There are many reasons why an organisation may want to implement an effective Information Security Management System (ISMS), and the vast majority choose to proceed to have this independently assessed for ISO 27001 certification to give their stakeholders, customers and employees confidence in their approach....
Fees for data controllers under GDPR
This blog has been updated. It was originally published 4th April 2018.
Since GDPR (General Data Protection Regulation) was introduced in May 2018, we’ve seen the removal of the annual registration cost; which was previously paid to the Information Commissioner’s Office for registration under the UK Data Protection Act of 1998.
It’s no secret that Data Controllers need to maintain their own records of data processing (as per Article 30). If you are classified as a Data Controller under GDPR (an organisation or sole trader that processes personal data), you still need to register with the ICO (Information Commissioner’s Office).
If you’re not sure whether you needed to register or not, you can do so by using ICO’s Registration self-assessment tool.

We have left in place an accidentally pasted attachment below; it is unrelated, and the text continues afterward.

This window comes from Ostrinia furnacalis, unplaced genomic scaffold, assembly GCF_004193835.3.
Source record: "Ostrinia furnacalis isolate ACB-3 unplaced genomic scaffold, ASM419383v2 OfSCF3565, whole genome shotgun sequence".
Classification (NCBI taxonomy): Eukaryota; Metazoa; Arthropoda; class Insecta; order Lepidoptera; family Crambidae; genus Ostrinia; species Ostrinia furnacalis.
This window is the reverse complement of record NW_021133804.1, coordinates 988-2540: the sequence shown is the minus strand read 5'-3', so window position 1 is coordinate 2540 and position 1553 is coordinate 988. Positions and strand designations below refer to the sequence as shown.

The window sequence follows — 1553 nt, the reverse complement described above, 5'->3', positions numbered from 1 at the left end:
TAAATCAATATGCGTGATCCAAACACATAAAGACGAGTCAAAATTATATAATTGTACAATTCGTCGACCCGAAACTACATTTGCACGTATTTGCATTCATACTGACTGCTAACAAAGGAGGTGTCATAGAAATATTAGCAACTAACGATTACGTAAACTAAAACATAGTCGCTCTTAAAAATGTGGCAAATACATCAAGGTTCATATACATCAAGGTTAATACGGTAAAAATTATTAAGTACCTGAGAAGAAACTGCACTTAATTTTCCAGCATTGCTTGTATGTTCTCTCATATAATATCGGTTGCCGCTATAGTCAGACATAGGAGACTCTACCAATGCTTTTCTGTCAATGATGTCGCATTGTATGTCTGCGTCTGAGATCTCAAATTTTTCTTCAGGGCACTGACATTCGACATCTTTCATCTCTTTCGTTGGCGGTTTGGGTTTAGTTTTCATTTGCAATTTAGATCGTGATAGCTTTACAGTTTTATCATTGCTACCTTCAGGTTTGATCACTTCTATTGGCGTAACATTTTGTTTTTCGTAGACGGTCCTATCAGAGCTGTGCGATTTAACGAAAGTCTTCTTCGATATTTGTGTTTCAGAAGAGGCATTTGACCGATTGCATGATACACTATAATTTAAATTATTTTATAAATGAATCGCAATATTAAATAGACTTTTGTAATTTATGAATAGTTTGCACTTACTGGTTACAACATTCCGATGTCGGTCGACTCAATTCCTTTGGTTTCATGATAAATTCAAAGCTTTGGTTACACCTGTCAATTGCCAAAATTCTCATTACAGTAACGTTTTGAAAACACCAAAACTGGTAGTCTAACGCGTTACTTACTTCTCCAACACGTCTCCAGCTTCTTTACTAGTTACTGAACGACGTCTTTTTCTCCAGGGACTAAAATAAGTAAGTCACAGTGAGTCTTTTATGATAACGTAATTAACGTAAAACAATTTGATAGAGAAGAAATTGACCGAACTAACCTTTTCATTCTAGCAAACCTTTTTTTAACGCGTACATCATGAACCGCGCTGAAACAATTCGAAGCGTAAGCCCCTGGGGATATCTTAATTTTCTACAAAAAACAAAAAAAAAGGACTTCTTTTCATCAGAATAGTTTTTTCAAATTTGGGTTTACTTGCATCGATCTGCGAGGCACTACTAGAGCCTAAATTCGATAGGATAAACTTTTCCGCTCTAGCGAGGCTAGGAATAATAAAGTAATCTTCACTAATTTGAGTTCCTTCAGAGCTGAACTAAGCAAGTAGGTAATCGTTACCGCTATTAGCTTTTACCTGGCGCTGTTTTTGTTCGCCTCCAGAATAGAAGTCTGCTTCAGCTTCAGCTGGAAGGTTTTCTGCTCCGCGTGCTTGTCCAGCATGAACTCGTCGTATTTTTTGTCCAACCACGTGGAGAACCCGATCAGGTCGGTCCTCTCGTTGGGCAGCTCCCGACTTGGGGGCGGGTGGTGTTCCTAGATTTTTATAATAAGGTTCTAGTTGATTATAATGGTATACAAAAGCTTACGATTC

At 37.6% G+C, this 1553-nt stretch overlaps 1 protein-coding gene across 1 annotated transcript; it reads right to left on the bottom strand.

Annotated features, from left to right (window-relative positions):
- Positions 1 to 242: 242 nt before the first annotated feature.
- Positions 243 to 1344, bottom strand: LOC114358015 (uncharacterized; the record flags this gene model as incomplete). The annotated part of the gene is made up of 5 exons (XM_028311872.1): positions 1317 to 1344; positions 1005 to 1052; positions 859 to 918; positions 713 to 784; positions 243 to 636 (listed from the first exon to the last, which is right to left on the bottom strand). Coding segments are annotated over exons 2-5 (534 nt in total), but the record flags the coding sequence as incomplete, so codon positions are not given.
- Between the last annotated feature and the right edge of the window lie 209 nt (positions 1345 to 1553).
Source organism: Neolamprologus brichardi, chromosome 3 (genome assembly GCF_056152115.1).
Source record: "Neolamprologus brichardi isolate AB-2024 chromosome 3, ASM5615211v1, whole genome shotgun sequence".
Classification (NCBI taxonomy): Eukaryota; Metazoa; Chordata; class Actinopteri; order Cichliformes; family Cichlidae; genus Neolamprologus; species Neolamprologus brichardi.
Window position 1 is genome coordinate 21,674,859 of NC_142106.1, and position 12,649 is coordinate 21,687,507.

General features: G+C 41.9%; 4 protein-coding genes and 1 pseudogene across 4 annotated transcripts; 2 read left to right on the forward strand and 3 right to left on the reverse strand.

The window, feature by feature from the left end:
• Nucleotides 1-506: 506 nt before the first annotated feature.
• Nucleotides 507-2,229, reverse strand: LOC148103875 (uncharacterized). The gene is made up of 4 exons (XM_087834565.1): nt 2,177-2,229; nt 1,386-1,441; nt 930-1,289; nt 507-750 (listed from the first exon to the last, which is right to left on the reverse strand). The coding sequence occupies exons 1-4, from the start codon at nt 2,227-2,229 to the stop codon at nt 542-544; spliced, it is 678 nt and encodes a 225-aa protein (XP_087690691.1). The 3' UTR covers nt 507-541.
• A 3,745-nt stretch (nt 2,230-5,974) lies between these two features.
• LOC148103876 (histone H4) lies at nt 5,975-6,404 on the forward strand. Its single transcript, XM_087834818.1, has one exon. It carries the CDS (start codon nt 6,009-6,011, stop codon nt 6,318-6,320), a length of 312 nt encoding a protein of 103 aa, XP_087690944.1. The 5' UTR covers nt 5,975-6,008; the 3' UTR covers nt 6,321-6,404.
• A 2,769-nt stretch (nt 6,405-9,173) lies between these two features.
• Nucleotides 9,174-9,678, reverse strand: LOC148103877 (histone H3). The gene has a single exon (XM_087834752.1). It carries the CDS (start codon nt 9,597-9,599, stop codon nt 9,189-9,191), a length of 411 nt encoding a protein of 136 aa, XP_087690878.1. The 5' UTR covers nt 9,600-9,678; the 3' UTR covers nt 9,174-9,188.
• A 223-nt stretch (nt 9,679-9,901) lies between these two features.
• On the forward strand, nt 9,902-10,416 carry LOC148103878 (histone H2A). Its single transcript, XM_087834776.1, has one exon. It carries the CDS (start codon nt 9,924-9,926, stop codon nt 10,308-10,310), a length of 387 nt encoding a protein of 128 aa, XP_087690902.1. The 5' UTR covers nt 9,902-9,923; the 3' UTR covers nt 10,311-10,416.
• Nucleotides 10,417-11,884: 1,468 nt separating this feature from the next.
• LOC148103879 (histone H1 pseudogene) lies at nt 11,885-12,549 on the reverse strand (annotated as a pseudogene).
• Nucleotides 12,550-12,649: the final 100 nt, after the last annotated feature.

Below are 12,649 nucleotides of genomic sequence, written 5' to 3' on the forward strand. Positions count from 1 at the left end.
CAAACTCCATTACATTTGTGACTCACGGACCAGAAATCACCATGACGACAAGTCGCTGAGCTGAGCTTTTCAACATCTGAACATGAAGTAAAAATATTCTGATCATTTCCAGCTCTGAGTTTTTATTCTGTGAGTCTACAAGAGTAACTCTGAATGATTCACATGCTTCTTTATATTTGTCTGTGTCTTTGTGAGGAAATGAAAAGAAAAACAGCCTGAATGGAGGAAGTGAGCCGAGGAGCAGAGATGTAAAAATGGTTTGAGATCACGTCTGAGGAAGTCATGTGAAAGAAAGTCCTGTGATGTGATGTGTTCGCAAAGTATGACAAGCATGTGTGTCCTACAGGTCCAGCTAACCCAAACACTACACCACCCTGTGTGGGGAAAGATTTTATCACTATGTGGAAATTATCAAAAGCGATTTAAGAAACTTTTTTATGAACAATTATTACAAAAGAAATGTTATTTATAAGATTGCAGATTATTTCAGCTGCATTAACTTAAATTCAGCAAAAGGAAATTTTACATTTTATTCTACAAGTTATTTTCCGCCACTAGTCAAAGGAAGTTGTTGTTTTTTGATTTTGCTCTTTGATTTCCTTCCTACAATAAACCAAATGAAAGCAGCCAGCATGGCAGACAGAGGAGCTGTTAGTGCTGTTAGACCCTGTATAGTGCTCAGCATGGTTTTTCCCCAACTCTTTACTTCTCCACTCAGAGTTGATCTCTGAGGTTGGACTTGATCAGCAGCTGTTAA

The cost of registering as a data controller
Organisations that process personal data are being charged a fee dependent upon which of three tiers they fall within:
- Tier 1 is for “micro organisations” – including those with an annual turnover of less than £632,000, 10 members of staff
- Tier 1 also includes charities and small occupational pension schemes, regardless of size or turnover
- Tier 2 is for “SME organisations” – including with a turnover of no more than £36 million, or no more than 250 personnel
- Tier 3 is for “large organisations” (all other organisations)
The fee categories associated with each of these tiers is as follows (a £5 discount will apply for direct debit payments):
- Tier 1 – £40
- Tier 2 – £60
- Tier 3 – £2,900
Public authorities will be charged in accordance with their number of personnel and not their annual turnover.
Some exemptions to the new fee schedule applies if one or more of the following situations applies:
- Personal and family data processing
- Employee administration
- Accounts and records
- Judicial functions
- Not-for-profit activities
- Advertising, marketing and public relations
- Maintaining a public register
- Personal data processing not undertaken on an electronic device
To find out more, review this detailed ICO guidance on GDPR fees, which will help you to prepare and budget accordingly.